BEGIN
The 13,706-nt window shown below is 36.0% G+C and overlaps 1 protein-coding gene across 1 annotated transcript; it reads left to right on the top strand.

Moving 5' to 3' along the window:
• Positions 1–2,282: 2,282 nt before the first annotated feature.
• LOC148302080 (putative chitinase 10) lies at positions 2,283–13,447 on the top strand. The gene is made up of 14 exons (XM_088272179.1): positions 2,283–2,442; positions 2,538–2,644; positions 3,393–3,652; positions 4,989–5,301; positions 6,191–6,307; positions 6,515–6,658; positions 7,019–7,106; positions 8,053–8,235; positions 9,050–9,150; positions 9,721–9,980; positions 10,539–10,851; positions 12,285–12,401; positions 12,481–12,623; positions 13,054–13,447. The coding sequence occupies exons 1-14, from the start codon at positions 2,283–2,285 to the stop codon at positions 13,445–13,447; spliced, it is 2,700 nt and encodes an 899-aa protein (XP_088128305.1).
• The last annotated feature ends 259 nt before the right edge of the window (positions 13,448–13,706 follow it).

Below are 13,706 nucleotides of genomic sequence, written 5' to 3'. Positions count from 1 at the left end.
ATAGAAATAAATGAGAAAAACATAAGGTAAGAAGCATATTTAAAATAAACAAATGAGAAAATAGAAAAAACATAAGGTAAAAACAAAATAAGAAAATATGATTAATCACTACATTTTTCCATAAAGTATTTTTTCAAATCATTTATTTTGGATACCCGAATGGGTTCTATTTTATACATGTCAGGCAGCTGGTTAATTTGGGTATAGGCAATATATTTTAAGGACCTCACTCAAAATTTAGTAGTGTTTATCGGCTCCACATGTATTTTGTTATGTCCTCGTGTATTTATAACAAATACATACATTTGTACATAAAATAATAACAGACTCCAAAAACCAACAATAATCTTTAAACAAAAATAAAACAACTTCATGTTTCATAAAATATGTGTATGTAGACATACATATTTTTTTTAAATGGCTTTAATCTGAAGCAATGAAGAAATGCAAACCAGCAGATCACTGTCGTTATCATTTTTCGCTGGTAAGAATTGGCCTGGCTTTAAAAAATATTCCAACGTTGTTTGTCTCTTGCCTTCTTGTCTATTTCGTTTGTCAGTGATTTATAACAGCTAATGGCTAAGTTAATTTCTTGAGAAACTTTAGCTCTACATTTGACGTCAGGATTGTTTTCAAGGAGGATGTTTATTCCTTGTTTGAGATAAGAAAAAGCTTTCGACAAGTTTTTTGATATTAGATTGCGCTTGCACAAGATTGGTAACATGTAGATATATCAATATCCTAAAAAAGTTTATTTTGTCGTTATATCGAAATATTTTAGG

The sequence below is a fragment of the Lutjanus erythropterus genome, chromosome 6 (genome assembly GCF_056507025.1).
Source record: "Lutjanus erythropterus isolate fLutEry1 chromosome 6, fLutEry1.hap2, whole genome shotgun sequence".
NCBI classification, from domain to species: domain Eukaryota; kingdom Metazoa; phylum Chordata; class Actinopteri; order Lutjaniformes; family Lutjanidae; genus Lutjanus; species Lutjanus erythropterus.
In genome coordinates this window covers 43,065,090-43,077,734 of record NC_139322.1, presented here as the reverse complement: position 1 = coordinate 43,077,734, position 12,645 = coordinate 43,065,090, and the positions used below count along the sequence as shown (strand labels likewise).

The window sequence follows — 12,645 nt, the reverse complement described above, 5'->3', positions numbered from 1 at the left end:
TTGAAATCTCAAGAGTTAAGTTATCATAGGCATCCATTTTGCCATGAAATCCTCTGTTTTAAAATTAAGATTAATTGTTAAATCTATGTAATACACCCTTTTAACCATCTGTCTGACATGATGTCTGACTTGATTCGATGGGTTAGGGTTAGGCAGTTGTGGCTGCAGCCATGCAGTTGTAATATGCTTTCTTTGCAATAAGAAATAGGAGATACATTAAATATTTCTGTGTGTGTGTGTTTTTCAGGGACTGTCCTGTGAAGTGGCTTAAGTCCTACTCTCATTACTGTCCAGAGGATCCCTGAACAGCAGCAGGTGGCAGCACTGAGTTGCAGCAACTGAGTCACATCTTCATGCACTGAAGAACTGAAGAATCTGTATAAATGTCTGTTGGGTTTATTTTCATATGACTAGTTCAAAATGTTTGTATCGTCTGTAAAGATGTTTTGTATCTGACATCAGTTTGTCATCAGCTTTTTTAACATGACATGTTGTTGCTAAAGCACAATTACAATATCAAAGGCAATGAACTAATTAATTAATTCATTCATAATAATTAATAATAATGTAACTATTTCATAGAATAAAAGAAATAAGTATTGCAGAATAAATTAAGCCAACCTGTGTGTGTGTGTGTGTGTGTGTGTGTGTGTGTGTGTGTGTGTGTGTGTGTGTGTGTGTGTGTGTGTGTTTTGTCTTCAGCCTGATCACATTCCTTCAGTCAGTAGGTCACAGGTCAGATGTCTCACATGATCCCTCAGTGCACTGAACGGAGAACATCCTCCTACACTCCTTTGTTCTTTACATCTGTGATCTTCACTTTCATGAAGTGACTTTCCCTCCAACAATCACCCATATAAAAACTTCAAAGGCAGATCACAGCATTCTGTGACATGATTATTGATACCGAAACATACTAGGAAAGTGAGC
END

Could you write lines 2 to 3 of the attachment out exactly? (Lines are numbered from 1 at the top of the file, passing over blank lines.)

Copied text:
Moving 5' to 3' along the window:
• Positions 1–2,282: 2,282 nt before the first annotated feature.